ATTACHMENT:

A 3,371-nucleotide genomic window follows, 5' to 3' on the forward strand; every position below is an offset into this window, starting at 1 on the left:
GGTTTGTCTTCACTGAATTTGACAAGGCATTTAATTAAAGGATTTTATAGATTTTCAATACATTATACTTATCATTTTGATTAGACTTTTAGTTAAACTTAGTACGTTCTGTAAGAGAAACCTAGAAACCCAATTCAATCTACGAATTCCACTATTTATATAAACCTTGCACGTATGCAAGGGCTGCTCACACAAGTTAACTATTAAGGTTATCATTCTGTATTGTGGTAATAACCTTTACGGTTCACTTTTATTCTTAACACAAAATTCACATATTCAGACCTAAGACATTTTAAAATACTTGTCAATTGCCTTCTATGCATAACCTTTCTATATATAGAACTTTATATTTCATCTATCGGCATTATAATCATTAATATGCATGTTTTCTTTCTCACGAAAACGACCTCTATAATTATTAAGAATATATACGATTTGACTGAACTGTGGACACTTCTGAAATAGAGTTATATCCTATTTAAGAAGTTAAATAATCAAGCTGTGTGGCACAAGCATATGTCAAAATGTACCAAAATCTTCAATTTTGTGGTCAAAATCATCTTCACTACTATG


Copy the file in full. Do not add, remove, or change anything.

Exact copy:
A 3,371-nucleotide genomic window follows, 5' to 3' on the forward strand; every position below is an offset into this window, starting at 1 on the left:
GGTTTGTCTTCACTGAATTTGACAAGGCATTTAATTAAAGGATTTTATAGATTTTCAATACATTATACTTATCATTTTGATTAGACTTTTAGTTAAACTTAGTACGTTCTGTAAGAGAAACCTAGAAACCCAATTCAATCTACGAATTCCACTATTTATATAAACCTTGCACGTATGCAAGGGCTGCTCACACAAGTTAACTATTAAGGTTATCATTCTGTATTGTGGTAATAACCTTTACGGTTCACTTTTATTCTTAACACAAAATTCACATATTCAGACCTAAGACATTTTAAAATACTTGTCAATTGCCTTCTATGCATAACCTTTCTATATATAGAACTTTATATTTCATCTATCGGCATTATAATCATTAATATGCATGTTTTCTTTCTCACGAAAACGACCTCTATAATTATTAAGAATATATACGATTTGACTGAACTGTGGACACTTCTGAAATAGAGTTATATCCTATTTAAGAAGTTAAATAATCAAGCTGTGTGGCACAAGCATATGTCAAAATGTACCAAAATCTTCAATTTTGTGGTCAAAATCATCTTCACTACTATG